Picture this. The scene is interior, a drizzling rain outside the window. Four filmmakers and a consultant sit in leather chairs, assigning roles for their first project together — the story of a mind-reading cop who uncovers a murder plot at the Seattle Center food court.
Upstairs, another group is planning camera shots for a mockumentary montage of the post-breakup life of a Beatles-like rock band, The Cockroaches. Nearby, a third group storyboards its concept of a film crew that blows an undercover cop’s secret identity — as Santa Claus.
These filmmakers are all in middle school. They have been given four story prompts, handheld cameras and eight hours. At the end of the day, they will join their parents in the Seattle International Film Festival Theater at Seattle Center to watch the movies they have made.
Welcome to SIFF’s Crash Kids workshop, a non-competitive movie-production challenge that takes 9- to 12-year-old participants from movie concept to movie screening over the course of a day. The eight-hour, professionally mentored workshops cost $50. There is a discount for SIFF members, and need-based scholarships are available. Registration is open for the next workshop to be held on May 7.
Crash Kids is one of several youth filmmaking programs offered under the umbrella of SIFF’s FutureWave program. Crash Student for teens and college students follows the same format as Crash Kids, except that teams are mentored by peers who are alumni of the program and are given more independence. The cost is correspondingly lower, at only $10 for nonmembers. The next Crash Student workshop is April 2. (If this sounds like fun, there is a corresponding Crash Cinema Challenge for adults.)
SIFF summer filmmaking camps for kids
SIFF also hosts spring and summer break camps for tweens and teens. (Registration for the $325 spring break camp is currently open.) SIFF summer camps begin June 27 and run weekly through August 26. Campers complete a short film each week, making the camps appropriate as stand-alone projects. But each week the process is presented through the lens of a particular aspect of filmmaking, giving repeat campers a more sophisticated understanding of filmmaking in addition to iterative practice. The first four weeks are open to all level students from age 10–16. The final week will be a production camp for advanced filmmakers ages 12–16 and for members of TheFilmSchool's Teen Script Writing and Directing Camp (see below).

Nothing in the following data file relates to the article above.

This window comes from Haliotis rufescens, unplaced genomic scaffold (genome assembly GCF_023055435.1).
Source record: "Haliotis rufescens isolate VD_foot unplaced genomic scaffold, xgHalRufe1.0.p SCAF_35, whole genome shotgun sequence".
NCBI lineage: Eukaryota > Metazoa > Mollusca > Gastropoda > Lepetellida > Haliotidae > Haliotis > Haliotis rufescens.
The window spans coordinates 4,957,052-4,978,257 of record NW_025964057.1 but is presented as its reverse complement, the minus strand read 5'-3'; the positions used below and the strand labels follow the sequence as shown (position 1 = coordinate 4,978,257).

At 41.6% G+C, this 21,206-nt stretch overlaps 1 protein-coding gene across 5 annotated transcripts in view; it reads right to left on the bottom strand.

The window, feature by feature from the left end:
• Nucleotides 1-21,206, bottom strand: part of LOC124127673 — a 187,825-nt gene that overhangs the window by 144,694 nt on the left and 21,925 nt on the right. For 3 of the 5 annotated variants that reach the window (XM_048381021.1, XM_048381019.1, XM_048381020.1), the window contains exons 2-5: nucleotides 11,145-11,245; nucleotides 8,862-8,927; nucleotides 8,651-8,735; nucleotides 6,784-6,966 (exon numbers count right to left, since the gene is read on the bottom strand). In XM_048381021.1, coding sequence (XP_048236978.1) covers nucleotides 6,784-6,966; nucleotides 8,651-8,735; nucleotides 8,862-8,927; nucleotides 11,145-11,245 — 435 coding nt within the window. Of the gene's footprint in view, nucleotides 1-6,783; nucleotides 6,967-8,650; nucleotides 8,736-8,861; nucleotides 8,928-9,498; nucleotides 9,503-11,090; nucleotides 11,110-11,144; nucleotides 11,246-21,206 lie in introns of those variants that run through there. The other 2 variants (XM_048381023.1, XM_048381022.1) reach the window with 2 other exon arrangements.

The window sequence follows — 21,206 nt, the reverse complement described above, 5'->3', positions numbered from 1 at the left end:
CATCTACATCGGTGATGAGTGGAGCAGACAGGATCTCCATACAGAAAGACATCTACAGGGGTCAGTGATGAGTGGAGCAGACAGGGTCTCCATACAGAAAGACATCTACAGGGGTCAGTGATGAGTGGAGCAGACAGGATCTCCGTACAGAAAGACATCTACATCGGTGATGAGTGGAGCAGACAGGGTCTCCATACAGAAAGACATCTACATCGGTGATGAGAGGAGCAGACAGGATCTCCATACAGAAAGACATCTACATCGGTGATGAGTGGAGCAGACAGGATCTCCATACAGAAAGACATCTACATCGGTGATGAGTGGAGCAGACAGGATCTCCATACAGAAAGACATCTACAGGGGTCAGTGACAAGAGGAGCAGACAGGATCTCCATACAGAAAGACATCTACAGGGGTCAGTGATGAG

Another neat opportunity for film-minded kids is to participate in a SIFF youth jury for the Seattle International Film Festival: Film fanatics between ages 8 and 18 can apply to join the juries for the SIFF’s Films4Families and FutureWave film programs during the 2016 Seattle International Film Festival. (Those applications are due March 31.)
Kids can also submit films to SIFF's short-film competition for filmmakers under 18. Submissions for the FutureWave Shorts Competition are due March 1.
Other filmmaking camps and programs for kids around the Sound
Seattle International Film Festival is not the only filmmaking program for kids in Seattle, especially during the summertime. From feminist empowerment to acting workshops and pre-professional production skills, a camp may fit your kids’ filmmaking interests.
TheFilmSchool is best known for its intensive three-week filmmaking program for adults. This summer TheFilmSchool is offering a camp on script writing and directing for teens ages 13–17 during the week of August 15-19. The camp, held at SIFF’s headquarters at Seattle Center, will cost $350 and guarantees admission into SIFF’s advanced Production Camp the following week.
Northwest Film Forum offers camps for two age groups with an emphasis on collaboration, storytelling, local explorations and technology. Most camps cost $350 for nonmembers. Kids have several camps to choose from.
- At Mobile Filmmaking from June 27–July 1, kids ages 8–12 will make films using iPods, IPads and cell phones.
- Classic Film Fun from August 15–19 will take kids 8–12 around town to recreate a classic silent film.
- Citizen Minutes Camp from July 11–16 engages teens (13–17) in Northwest Film Forum's Citizen's Minutes video initiative, which convenes local filmmakers, artists and community members to explore topical conversations through super short videos of all artistic styles and genres.
- Northwest Film Forum's two-week Film Academy Intensive/Festival Edition ($650) will help teens create high quality films for submission to film festivals. Scholarships are available for all programs.
Seattle Reel Grrls is another terrific program. Female media professionals and educators teach girls ages 9–21 production skills through hands-on workshops and classes. Courses are taught through a feminist lens that emphasizes a safe environment for girls to express themselves, gain media literacy and tackle social issues that affect their lives. (Programming for 2016 is still under development.)
Seattle Film Institute offers certificate, B.A. and graduate programs in all aspects of film. Their two-week summer teen program (July 5–15 and July 18–29) helps teens develop skills in video production. Regular camps cost $790, advanced camp (Aug. 1–12) is $995. A week-long acting camp is offered twice during the summer for $450.
Kids can get creative on their own, too. There are literally dozens of apps for filmmaking. Here are a few of the most fun.
iMovie: For $4.99, your kid can download iMovie, the entry-level filmmaking app for iPhone.
iMotion HD: For stop-motion animation, they can use the free app iMotion HD.
GreenScreen Movie FX: For $1.99, get the ability to use a special effect known as Chroma Key or Green Screen. A must for action movies.
Toontastic: This free storytelling and creative learning tool enables kids to draw, animate and share their own cartoons with friends and family.
FiLMiC Pro: For $9.99, turn your mobile device into a broadcast-worthy, High Deﬁnition video camera.